European Retailers Stocking on Christmas Order Early to Avoid Disruption

European retailers are ordering items earlier in the year to avoid disruption during the festive period. 


Leading European retailers are placing their Christmas orders early this year, as the crisis in the Red Sea continues to disrupt global supply chains. 

The spot rate for the immediate delivery of goods increased in recent weeks from $4,500 to $7,500 (£3,500 to £5,900) according to a BBC news report. 

This increased rate will, according to Nick Glynn, Boss of BuyIt Direct speaking to the BBC, have a “massive impact on big bulky items, especially those that have low margins such as furniture, barbecues, and kitchen appliances”. 

Typically, many retailers start importing goods for Black Friday in November and Christmas season between late summer to early autumn, the BBC reports. 

Russell analysis of trade at Felixstowe, one of the UK’s largest ports between June and September 2023, reflects a trend of retailers ordering key items ahead of the festive period. 

These items include Clothing ($514 million/£404 million), Pharmaceuticals ($480 million/£377 million), Household Appliances ($269 million/£211 million), Furniture ($223 million/£175 million), Preserved Fruit & Vegetables ($374 million/£293 million).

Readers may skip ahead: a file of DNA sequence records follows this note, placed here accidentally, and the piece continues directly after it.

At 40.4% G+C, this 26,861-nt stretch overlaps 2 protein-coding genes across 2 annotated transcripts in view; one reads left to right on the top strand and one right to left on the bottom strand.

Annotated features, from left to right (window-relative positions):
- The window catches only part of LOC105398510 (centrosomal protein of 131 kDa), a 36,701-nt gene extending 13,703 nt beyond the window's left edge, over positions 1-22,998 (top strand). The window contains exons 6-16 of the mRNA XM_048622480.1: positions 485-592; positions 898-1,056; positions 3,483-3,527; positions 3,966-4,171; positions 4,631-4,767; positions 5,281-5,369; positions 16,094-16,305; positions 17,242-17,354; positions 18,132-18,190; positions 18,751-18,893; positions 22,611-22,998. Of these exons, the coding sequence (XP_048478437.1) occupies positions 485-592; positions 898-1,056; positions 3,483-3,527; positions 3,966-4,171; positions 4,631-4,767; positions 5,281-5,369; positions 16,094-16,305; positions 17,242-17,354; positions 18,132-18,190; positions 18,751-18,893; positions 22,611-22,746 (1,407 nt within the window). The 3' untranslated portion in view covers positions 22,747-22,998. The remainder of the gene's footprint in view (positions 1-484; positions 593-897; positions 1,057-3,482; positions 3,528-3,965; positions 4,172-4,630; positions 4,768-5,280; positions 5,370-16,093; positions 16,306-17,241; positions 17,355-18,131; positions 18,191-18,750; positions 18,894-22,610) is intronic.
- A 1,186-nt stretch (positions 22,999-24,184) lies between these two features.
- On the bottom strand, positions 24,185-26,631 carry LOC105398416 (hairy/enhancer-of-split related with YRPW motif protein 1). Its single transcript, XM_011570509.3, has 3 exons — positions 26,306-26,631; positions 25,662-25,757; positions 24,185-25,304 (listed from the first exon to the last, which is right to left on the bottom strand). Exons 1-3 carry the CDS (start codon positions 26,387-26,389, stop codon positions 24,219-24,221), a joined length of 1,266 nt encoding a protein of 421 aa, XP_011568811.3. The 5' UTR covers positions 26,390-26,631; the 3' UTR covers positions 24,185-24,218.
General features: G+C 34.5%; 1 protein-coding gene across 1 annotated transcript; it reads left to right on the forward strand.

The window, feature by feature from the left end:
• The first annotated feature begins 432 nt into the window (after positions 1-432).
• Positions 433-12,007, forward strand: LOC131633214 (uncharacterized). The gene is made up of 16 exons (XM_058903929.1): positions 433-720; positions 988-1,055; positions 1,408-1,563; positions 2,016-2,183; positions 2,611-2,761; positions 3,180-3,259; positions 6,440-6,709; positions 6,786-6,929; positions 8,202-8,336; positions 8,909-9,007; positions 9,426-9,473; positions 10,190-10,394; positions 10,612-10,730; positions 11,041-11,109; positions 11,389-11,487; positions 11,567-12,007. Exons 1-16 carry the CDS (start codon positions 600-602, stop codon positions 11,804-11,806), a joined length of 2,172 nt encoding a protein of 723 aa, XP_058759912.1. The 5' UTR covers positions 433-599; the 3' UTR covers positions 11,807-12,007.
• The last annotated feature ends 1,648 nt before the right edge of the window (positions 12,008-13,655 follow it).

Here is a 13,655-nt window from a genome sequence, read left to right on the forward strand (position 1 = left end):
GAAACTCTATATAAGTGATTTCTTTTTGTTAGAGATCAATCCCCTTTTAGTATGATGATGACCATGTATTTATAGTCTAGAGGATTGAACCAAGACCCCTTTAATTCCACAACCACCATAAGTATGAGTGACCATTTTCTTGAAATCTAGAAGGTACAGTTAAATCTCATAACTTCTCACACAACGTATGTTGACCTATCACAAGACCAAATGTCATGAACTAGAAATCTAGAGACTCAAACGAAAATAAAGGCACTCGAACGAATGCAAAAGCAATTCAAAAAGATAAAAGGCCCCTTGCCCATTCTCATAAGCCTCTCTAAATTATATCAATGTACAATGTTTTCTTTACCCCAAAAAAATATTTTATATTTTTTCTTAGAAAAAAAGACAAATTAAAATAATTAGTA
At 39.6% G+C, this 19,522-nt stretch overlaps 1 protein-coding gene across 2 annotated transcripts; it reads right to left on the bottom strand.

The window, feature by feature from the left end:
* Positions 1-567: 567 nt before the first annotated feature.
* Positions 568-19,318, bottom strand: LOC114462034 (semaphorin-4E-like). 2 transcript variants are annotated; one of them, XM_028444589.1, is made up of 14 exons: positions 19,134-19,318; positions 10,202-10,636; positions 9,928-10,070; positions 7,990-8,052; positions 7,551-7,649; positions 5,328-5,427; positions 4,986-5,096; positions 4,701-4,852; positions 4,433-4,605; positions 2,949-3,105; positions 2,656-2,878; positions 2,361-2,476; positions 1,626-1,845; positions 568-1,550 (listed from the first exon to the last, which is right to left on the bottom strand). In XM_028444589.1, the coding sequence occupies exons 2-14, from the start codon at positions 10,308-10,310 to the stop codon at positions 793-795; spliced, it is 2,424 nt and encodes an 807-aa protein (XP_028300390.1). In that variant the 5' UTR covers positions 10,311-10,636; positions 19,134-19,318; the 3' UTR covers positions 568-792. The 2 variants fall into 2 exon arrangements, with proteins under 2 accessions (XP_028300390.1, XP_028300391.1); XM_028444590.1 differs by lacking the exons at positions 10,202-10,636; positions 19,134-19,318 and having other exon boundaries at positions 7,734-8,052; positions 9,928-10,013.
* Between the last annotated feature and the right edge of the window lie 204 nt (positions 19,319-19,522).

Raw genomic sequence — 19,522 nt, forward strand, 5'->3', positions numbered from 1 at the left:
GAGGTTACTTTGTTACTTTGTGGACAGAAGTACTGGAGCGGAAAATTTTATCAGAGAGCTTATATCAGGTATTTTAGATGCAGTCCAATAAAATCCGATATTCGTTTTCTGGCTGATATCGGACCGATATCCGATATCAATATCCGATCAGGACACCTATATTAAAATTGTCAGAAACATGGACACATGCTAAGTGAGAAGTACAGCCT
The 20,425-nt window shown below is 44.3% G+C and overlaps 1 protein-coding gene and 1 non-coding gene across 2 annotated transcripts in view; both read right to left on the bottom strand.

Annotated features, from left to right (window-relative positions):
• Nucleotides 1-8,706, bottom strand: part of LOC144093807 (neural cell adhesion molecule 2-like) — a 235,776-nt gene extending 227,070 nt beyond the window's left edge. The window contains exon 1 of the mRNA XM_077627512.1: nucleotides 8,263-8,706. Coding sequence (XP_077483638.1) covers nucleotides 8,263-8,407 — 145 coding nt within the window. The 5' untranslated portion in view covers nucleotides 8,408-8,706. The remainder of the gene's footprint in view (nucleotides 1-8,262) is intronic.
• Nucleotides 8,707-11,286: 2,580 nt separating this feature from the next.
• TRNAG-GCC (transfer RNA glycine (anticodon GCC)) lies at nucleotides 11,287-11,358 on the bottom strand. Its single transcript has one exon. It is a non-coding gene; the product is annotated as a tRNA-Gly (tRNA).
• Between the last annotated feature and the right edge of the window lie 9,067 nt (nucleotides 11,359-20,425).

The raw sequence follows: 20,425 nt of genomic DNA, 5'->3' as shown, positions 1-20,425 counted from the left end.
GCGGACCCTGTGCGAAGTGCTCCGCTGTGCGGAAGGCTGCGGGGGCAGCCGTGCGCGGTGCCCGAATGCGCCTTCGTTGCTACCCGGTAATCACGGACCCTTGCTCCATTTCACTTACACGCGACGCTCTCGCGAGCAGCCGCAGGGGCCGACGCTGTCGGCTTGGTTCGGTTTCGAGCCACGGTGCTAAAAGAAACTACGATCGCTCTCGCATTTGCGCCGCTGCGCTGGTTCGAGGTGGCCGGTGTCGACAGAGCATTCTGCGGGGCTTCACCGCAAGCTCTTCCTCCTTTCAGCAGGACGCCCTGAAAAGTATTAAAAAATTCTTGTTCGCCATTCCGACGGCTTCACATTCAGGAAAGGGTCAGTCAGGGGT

Further analysis shows that many of these items were imported by leading UK retailers such as Tesco, Sainsburys, Asda, Morrison, John Lewis and Marks and Spencer. These retailers imported a combined $1.7 billion1.34 billions of items in the period combined. 

It will be interesting to note in the coming weeks and months ahead whether these same companies will be impacted by further disruptions down the line. 

“To avoid headlines ‘Christmas is cancelled, there’s nothing in the shops’, people are now actually bringing forward their shipments,” she said. “So they’ll be here in good time allowing any eventualities that might happen while they are at sea”, said Sue Terpilowski of the Chartered Institute of Logistics and Transport, speaking to the BBC. 

The future event horizon has an ominous tinge, with only 50% of all global container shipping completed on time because of the current disruption according to the BBC. 



 

 

Post Date: 03/06/2024

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